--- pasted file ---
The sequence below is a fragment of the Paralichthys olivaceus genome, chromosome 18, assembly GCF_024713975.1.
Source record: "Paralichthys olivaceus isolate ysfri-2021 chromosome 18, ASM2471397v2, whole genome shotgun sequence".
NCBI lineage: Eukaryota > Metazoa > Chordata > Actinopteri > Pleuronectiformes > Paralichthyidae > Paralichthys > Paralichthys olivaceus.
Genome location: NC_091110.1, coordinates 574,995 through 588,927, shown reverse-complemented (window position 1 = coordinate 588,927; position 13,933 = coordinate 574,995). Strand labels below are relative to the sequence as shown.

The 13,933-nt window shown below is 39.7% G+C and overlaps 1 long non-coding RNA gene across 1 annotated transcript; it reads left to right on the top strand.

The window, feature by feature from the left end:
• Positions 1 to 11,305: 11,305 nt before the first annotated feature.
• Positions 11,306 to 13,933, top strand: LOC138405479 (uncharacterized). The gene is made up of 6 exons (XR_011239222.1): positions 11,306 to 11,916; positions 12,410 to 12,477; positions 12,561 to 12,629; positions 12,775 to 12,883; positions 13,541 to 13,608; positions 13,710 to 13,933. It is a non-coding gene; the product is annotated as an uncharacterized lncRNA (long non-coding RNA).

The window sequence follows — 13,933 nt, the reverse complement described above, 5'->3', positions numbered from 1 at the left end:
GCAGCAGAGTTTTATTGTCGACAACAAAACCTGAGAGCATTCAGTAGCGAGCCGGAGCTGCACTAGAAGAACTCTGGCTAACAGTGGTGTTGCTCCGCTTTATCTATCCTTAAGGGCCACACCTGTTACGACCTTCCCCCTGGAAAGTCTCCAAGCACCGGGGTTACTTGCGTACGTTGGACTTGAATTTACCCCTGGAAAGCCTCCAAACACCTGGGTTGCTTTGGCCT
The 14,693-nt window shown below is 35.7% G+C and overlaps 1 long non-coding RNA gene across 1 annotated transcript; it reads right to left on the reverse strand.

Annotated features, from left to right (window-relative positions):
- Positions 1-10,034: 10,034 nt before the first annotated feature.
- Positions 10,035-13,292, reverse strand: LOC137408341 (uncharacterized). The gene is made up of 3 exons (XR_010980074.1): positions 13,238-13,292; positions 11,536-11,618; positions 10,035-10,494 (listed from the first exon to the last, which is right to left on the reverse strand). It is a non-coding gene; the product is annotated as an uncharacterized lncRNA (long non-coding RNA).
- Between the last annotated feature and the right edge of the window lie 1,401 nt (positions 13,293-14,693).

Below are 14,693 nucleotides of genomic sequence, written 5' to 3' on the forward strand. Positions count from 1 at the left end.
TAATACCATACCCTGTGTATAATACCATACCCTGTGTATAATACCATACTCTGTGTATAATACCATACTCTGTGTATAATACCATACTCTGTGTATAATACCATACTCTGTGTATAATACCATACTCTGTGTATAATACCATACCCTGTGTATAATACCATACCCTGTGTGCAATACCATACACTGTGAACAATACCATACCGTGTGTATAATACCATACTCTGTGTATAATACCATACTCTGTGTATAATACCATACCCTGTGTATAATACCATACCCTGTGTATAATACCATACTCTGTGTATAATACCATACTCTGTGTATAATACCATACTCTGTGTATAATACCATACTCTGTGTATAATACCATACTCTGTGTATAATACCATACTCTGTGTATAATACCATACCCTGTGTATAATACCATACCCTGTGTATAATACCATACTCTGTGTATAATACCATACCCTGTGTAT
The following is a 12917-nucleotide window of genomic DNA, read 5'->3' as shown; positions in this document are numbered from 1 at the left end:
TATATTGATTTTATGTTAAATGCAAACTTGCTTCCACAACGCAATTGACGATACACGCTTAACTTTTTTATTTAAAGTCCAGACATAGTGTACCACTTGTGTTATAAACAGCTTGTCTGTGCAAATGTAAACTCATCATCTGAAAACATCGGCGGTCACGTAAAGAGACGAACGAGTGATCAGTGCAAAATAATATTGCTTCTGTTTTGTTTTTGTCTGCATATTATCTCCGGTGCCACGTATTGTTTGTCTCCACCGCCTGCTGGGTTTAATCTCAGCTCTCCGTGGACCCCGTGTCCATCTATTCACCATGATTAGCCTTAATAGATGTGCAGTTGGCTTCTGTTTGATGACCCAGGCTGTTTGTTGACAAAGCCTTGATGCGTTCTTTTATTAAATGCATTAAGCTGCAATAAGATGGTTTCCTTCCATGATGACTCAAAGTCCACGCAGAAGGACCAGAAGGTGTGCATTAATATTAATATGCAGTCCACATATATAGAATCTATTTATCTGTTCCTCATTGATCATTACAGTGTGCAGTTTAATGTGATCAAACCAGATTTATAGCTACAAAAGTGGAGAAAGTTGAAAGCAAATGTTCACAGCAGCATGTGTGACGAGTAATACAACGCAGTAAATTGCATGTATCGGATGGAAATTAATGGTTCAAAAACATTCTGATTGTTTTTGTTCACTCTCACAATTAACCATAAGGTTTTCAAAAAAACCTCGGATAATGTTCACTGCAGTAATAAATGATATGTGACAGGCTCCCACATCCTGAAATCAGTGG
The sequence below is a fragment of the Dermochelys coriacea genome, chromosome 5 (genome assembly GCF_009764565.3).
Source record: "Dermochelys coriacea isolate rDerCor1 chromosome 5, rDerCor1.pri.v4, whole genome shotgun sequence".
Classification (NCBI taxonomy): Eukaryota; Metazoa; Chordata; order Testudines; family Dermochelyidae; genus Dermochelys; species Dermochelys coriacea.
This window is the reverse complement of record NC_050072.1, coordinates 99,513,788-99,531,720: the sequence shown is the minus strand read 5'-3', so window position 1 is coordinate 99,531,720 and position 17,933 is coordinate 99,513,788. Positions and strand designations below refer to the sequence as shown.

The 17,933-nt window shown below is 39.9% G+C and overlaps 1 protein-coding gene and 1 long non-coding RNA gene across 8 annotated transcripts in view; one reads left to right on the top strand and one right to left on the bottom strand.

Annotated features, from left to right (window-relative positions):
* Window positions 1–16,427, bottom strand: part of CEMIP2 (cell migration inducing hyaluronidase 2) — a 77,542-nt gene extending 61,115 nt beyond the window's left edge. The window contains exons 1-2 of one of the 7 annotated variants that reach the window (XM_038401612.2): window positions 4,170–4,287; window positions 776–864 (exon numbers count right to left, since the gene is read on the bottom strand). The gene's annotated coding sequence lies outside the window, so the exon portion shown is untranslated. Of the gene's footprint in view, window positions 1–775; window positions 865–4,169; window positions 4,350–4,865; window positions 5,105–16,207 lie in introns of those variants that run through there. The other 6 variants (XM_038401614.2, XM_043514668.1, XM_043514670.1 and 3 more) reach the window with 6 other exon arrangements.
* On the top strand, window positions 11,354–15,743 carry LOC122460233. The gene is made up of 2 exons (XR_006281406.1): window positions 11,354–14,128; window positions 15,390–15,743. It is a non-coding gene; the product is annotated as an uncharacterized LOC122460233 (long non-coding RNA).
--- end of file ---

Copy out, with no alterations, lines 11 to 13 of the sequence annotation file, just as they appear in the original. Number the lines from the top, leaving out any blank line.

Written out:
The 14,693-nt window shown below is 35.7% G+C and overlaps 1 long non-coding RNA gene across 1 annotated transcript; it reads right to left on the reverse strand.

Annotated features, from left to right (window-relative positions):
- Positions 1-10,034: 10,034 nt before the first annotated feature.